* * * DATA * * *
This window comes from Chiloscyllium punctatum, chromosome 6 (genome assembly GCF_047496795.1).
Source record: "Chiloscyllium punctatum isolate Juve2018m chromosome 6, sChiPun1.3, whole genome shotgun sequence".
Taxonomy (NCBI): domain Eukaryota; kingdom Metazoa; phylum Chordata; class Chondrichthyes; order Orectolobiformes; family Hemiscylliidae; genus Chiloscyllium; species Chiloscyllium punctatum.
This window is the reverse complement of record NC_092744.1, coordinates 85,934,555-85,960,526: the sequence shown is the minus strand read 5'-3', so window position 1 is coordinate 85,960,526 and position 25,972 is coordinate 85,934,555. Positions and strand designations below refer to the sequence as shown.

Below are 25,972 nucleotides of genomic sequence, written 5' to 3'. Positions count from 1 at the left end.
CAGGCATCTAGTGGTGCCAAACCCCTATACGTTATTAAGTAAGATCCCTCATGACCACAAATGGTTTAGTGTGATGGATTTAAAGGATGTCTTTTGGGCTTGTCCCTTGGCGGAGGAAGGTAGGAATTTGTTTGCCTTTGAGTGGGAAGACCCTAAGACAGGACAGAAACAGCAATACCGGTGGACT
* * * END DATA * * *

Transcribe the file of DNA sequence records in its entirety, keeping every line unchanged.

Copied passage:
This window comes from Chiloscyllium punctatum, chromosome 6 (genome assembly GCF_047496795.1).
Source record: "Chiloscyllium punctatum isolate Juve2018m chromosome 6, sChiPun1.3, whole genome shotgun sequence".
Taxonomy (NCBI): domain Eukaryota; kingdom Metazoa; phylum Chordata; class Chondrichthyes; order Orectolobiformes; family Hemiscylliidae; genus Chiloscyllium; species Chiloscyllium punctatum.
This window is the reverse complement of record NC_092744.1, coordinates 85,934,555-85,960,526: the sequence shown is the minus strand read 5'-3', so window position 1 is coordinate 85,960,526 and position 25,972 is coordinate 85,934,555. Positions and strand designations below refer to the sequence as shown.

Below are 25,972 nucleotides of genomic sequence, written 5' to 3'. Positions count from 1 at the left end.
CAGGCATCTAGTGGTGCCAAACCCCTATACGTTATTAAGTAAGATCCCTCATGACCACAAATGGTTTAGTGTGATGGATTTAAAGGATGTCTTTTGGGCTTGTCCCTTGGCGGAGGAAGGTAGGAATTTGTTTGCCTTTGAGTGGGAAGACCCTAAGACAGGACAGAAACAGCAATACCGGTGGACT